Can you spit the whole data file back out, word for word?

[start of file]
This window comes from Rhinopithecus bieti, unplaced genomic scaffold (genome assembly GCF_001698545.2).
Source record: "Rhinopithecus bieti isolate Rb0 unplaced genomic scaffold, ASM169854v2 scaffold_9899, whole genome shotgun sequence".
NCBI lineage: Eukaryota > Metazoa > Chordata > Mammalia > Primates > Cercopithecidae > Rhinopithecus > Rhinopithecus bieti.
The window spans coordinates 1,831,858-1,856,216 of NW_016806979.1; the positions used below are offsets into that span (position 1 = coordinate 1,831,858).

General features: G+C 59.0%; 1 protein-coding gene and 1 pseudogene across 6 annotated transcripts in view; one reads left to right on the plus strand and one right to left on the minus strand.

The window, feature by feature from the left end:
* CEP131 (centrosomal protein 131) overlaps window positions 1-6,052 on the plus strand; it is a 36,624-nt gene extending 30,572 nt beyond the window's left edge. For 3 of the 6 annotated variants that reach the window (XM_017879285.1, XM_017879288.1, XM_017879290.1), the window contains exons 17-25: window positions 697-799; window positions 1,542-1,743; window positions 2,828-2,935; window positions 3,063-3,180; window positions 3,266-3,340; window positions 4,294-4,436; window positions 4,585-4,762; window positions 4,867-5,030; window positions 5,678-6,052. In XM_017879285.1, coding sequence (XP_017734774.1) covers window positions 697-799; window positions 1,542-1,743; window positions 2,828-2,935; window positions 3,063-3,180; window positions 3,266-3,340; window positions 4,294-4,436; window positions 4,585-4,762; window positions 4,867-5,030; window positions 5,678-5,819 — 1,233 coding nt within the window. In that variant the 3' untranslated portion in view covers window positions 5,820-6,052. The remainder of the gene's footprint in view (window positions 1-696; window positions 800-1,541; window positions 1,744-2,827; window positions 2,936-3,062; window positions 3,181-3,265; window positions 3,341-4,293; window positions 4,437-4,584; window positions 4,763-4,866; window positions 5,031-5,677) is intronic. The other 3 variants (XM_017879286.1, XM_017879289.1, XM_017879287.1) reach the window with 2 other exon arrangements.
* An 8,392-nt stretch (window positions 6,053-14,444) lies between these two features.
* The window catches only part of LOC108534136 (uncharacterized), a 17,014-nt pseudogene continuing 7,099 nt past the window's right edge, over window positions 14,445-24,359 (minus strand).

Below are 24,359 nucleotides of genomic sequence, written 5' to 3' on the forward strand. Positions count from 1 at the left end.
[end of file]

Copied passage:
This window comes from Rhinopithecus bieti, unplaced genomic scaffold (genome assembly GCF_001698545.2).
Source record: "Rhinopithecus bieti isolate Rb0 unplaced genomic scaffold, ASM169854v2 scaffold_9899, whole genome shotgun sequence".
NCBI lineage: Eukaryota > Metazoa > Chordata > Mammalia > Primates > Cercopithecidae > Rhinopithecus > Rhinopithecus bieti.
The window spans coordinates 1,831,858-1,856,216 of NW_016806979.1; the positions used below are offsets into that span (position 1 = coordinate 1,831,858).

General features: G+C 59.0%; 1 protein-coding gene and 1 pseudogene across 6 annotated transcripts in view; one reads left to right on the plus strand and one right to left on the minus strand.

The window, feature by feature from the left end:
* CEP131 (centrosomal protein 131) overlaps window positions 1-6,052 on the plus strand; it is a 36,624-nt gene extending 30,572 nt beyond the window's left edge. For 3 of the 6 annotated variants that reach the window (XM_017879285.1, XM_017879288.1, XM_017879290.1), the window contains exons 17-25: window positions 697-799; window positions 1,542-1,743; window positions 2,828-2,935; window positions 3,063-3,180; window positions 3,266-3,340; window positions 4,294-4,436; window positions 4,585-4,762; window positions 4,867-5,030; window positions 5,678-6,052. In XM_017879285.1, coding sequence (XP_017734774.1) covers window positions 697-799; window positions 1,542-1,743; window positions 2,828-2,935; window positions 3,063-3,180; window positions 3,266-3,340; window positions 4,294-4,436; window positions 4,585-4,762; window positions 4,867-5,030; window positions 5,678-5,819 — 1,233 coding nt within the window. In that variant the 3' untranslated portion in view covers window positions 5,820-6,052. The remainder of the gene's footprint in view (window positions 1-696; window positions 800-1,541; window positions 1,744-2,827; window positions 2,936-3,062; window positions 3,181-3,265; window positions 3,341-4,293; window positions 4,437-4,584; window positions 4,763-4,866; window positions 5,031-5,677) is intronic. The other 3 variants (XM_017879286.1, XM_017879289.1, XM_017879287.1) reach the window with 2 other exon arrangements.
* An 8,392-nt stretch (window positions 6,053-14,444) lies between these two features.
* The window catches only part of LOC108534136 (uncharacterized), a 17,014-nt pseudogene continuing 7,099 nt past the window's right edge, over window positions 14,445-24,359 (minus strand).

Below are 24,359 nucleotides of genomic sequence, written 5' to 3' on the forward strand. Positions count from 1 at the left end.